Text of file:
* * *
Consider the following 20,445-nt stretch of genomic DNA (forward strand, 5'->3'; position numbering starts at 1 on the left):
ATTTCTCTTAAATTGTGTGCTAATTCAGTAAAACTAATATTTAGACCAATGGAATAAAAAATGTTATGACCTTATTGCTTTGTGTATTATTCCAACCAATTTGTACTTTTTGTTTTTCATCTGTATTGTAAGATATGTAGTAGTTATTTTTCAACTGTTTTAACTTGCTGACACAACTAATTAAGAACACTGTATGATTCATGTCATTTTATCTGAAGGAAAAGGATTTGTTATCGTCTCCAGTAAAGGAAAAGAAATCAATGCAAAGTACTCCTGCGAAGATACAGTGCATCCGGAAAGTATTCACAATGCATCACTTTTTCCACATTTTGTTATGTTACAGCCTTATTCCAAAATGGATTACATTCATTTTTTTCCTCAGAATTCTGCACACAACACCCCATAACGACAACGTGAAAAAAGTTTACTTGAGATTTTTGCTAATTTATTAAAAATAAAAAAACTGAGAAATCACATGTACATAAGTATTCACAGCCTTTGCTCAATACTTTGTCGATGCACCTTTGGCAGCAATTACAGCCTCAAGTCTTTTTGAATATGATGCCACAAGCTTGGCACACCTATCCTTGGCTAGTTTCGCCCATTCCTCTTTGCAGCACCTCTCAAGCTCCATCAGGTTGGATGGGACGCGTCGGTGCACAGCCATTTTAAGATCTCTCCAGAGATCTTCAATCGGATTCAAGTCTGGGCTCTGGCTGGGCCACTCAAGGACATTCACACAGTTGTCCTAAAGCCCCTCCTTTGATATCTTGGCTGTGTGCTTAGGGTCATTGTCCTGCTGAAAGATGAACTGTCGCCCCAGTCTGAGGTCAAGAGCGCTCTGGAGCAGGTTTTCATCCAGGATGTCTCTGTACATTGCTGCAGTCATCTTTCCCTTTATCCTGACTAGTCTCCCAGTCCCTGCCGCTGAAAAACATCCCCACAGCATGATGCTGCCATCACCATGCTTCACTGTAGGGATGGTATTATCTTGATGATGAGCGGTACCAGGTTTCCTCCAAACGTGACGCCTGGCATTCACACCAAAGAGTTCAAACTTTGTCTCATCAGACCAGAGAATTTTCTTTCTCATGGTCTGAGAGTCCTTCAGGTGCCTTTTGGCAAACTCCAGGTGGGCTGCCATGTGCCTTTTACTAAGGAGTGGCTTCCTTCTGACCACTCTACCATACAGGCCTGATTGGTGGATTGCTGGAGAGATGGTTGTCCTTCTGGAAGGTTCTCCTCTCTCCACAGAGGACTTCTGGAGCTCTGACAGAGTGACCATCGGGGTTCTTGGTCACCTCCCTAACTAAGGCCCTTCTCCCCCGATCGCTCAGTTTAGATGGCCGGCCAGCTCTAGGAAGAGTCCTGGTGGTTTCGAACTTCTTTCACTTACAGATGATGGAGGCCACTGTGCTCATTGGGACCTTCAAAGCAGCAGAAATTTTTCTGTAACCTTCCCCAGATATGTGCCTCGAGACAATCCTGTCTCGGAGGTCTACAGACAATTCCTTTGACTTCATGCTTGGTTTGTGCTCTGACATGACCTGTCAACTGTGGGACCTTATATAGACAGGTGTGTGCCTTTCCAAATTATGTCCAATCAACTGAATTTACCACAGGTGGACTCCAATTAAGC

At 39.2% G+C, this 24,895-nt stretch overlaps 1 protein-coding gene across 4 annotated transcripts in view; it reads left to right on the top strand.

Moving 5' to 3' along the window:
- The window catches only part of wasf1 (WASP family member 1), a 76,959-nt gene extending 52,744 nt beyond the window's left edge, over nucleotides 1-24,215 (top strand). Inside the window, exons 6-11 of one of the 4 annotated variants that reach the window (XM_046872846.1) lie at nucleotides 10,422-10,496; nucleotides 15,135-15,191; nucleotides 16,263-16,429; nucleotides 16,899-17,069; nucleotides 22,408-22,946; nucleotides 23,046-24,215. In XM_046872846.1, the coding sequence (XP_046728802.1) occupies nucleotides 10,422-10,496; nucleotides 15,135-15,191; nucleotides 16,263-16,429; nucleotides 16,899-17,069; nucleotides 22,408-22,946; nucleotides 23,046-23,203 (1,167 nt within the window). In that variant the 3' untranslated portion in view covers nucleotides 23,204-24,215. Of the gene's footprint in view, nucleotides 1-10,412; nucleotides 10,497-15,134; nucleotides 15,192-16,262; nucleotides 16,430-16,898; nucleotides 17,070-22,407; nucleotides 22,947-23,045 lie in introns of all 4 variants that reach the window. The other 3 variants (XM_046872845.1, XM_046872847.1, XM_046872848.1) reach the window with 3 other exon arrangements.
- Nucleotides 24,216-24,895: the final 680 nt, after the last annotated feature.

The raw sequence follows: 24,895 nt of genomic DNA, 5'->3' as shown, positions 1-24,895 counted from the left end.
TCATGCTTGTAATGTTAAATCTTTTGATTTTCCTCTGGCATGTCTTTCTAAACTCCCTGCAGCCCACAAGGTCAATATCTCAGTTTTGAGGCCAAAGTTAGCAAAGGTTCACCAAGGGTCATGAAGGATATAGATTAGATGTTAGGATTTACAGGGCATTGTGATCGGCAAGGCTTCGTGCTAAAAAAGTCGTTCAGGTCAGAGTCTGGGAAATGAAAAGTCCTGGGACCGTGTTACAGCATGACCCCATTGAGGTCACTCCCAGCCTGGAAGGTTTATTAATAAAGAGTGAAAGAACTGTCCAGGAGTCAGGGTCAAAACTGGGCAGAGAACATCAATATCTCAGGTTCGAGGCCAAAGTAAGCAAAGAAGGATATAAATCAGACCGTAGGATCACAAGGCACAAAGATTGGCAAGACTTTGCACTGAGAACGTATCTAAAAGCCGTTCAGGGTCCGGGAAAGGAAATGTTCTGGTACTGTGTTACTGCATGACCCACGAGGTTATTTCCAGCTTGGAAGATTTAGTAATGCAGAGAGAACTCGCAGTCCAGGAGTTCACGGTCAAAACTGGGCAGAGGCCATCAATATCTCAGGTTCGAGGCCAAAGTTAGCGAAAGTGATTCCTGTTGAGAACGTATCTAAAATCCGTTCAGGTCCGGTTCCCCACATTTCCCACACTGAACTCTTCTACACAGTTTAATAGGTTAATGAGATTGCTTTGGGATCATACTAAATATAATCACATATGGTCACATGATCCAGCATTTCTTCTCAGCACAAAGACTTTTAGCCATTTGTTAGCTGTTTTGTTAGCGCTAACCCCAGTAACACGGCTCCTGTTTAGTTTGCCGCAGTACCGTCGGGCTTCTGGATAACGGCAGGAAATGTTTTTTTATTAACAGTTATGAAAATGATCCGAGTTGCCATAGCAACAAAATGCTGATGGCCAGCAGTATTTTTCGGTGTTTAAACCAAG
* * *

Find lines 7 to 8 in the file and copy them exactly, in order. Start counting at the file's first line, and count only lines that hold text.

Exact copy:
The raw sequence follows: 24,895 nt of genomic DNA, 5'->3' as shown, positions 1-24,895 counted from the left end.
TCATGCTTGTAATGTTAAATCTTTTGATTTTCCTCTGGCATGTCTTTCTAAACTCCCTGCAGCCCACAAGGTCAATATCTCAGTTTTGAGGCCAAAGTTAGCAAAGGTTCACCAAGGGTCATGAAGGATATAGATTAGATGTTAGGATTTACAGGGCATTGTGATCGGCAAGGCTTCGTGCTAAAAAAGTCGTTCAGGTCAGAGTCTGGGAAATGAAAAGTCCTGGGACCGTGTTACAGCATGACCCCATTGAGGTCACTCCCAGCCTGGAAGGTTTATTAATAAAGAGTGAAAGAACTGTCCAGGAGTCAGGGTCAAAACTGGGCAGAGAACATCAATATCTCAGGTTCGAGGCCAAAGTAAGCAAAGAAGGATATAAATCAGACCGTAGGATCACAAGGCACAAAGATTGGCAAGACTTTGCACTGAGAACGTATCTAAAAGCCGTTCAGGGTCCGGGAAAGGAAATGTTCTGGTACTGTGTTACTGCATGACCCACGAGGTTATTTCCAGCTTGGAAGATTTAGTAATGCAGAGAGAACTCGCAGTCCAGGAGTTCACGGTCAAAACTGGGCAGAGGCCATCAATATCTCAGGTTCGAGGCCAAAGTTAGCGAAAGTGATTCCTGTTGAGAACGTATCTAAAATCCGTTCAGGTCCGGTTCCCCACATTTCCCACACTGAACTCTTCTACACAGTTTAATAGGTTAATGAGATTGCTTTGGGATCATACTAAATATAATCACATATGGTCACATGATCCAGCATTTCTTCTCAGCACAAAGACTTTTAGCCATTTGTTAGCTGTTTTGTTAGCGCTAACCCCAGTAACACGGCTCCTGTTTAGTTTGCCGCAGTACCGTCGGGCTTCTGGATAACGGCAGGAAATGTTTTTTTATTAACAGTTATGAAAATGATCCGAGTTGCCATAGCAACAAAATGCTGATGGCCAGCAGTATTTTTCGGTGTTTAAACCAAG